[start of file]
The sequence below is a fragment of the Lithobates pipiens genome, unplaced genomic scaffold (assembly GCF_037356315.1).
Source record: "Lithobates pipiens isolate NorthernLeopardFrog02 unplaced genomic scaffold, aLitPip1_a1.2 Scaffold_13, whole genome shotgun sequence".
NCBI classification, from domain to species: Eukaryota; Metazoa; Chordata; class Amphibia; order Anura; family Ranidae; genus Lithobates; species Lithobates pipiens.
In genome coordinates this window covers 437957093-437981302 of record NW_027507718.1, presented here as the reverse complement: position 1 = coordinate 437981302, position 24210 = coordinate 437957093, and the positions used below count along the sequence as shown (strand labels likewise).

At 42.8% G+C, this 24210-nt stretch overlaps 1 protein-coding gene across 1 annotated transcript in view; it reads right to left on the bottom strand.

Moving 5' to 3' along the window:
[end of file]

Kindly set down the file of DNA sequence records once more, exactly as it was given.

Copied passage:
The sequence below is a fragment of the Lithobates pipiens genome, unplaced genomic scaffold (assembly GCF_037356315.1).
Source record: "Lithobates pipiens isolate NorthernLeopardFrog02 unplaced genomic scaffold, aLitPip1_a1.2 Scaffold_13, whole genome shotgun sequence".
NCBI classification, from domain to species: Eukaryota; Metazoa; Chordata; class Amphibia; order Anura; family Ranidae; genus Lithobates; species Lithobates pipiens.
In genome coordinates this window covers 437957093-437981302 of record NW_027507718.1, presented here as the reverse complement: position 1 = coordinate 437981302, position 24210 = coordinate 437957093, and the positions used below count along the sequence as shown (strand labels likewise).

At 42.8% G+C, this 24210-nt stretch overlaps 1 protein-coding gene across 1 annotated transcript in view; it reads right to left on the bottom strand.

Moving 5' to 3' along the window: